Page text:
Sector Surprises In A Popular Low Vol ETF

Markets Benzinga

The PowerShares S&P 500 Low Volatility Portfolio (SPLV) turned six years old earlier this month and is home to over $6.6 billion in assets under management. In other words, SPLV is one of the oldest and largest low volatility exchange traded funds in the U.S.

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It can be argued that SPLV kick-started the low volatility ETF phenomenon in the U.S., but assumptions are often made about this fund that are not always accurate. Notably, many investors think of SPLV as a utilities ETF in disguise, but sector-level assumptions pertaining to SPLV can be misleading if investors do not know how stocks enter and exit this ETF.

Simply, SPLV tracks the S&P 500 Low Volatility Index, a benchmark that holds the 100 S&P 500 stocks with the lowest trailing 12-month volatility. There is nothing in that description about needing to maintain set exposure to specific sectors. What that means is that as stocks in some sectors become increasingly volatile and stocks in other groups become more docile, it stands to reason that SPLV's sector weights will periodically change.

Currently, SPLV allocates just over 30 percent of its combined weight to utilities and consumer staples, sectors that are often hallmarks of low volatility funds. However, neither sector is SPLV's largest sector weight. Utilities is SPLV's second-largest sector allocation while staples rank fourth. There are other sector-level surprises in SPLV.

In the latest quarterly rebalance (effective at market close on May 19, 2017), the S&P 500 Low Volatility Index added more weight from the technology sector. The jump from 7% to 12% is the largest increase for any sector. Meanwhile, the index continued to shed weight in Consumer Staples and Utilities, historically the stalwarts of Low Volatility, said S&P Dow Jones Indices in a recent note.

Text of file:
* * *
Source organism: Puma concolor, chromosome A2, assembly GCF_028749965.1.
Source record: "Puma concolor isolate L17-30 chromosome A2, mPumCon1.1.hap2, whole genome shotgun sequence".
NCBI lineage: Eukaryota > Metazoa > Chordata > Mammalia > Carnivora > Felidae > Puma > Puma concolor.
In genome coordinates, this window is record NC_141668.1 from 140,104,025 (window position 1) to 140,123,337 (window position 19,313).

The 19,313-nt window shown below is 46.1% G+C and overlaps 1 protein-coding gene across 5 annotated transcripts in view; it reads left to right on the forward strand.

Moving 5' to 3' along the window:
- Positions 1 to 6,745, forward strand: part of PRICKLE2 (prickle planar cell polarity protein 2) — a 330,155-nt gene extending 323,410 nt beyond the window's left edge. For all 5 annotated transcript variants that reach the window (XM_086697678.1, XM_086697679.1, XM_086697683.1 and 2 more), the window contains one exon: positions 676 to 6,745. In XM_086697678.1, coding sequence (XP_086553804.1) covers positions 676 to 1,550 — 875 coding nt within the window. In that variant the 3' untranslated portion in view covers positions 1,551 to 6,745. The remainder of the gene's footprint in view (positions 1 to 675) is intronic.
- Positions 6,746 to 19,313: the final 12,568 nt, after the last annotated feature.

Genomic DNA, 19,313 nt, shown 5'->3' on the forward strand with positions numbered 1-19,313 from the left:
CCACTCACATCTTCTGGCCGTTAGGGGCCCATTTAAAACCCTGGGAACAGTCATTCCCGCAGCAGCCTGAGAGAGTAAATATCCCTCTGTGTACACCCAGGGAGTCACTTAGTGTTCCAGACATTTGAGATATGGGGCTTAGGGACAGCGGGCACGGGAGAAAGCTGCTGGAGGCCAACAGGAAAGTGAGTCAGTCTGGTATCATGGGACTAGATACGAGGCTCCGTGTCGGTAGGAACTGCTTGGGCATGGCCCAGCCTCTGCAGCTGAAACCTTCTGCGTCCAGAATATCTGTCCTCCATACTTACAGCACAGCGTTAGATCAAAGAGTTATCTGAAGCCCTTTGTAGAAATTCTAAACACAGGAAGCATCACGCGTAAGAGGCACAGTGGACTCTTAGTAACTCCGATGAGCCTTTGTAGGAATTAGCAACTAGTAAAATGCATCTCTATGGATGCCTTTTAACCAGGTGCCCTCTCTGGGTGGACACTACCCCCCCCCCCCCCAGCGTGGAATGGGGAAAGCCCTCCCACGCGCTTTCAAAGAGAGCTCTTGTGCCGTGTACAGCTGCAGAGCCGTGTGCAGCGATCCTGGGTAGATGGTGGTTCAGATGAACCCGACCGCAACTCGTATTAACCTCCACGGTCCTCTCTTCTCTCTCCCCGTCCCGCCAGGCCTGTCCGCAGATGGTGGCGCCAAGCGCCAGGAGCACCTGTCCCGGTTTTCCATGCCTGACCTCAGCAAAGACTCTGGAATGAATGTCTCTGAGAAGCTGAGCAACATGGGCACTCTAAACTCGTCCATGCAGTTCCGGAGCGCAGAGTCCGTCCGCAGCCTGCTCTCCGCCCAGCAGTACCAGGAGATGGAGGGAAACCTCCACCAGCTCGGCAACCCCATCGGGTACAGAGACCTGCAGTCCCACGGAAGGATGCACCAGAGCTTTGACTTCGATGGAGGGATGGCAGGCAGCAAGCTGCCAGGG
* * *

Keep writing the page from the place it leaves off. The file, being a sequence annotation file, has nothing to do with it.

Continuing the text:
As of May 19, SPLV's underlying index had a 12 percent weight to technology stocks, an increase of 500 basis points since February. To be precise, as of May 22, SPLV's technology weight was 11.4 percent. That makes technology SPLV's fifth-largest sector weight. While that does not sound like much, it's one of SPLV's largest tech weights in the ETF's just over six years on the market.

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Believe it: Google parent Alphabet Inc. (GOOG) is one of SPLV's components. SPLV, which hit an all-time high Tuesday, allocates 16.9 percent to industrials, its largest sector weight.

That Low Volatility had no weight in Technology just a year ago is also noteworthy. The indexs methodology seeks out low volatility at the stock level, but we often look to the S&P 500 sectors as a loose proxy to gather insight, said S&P Dow Jones.

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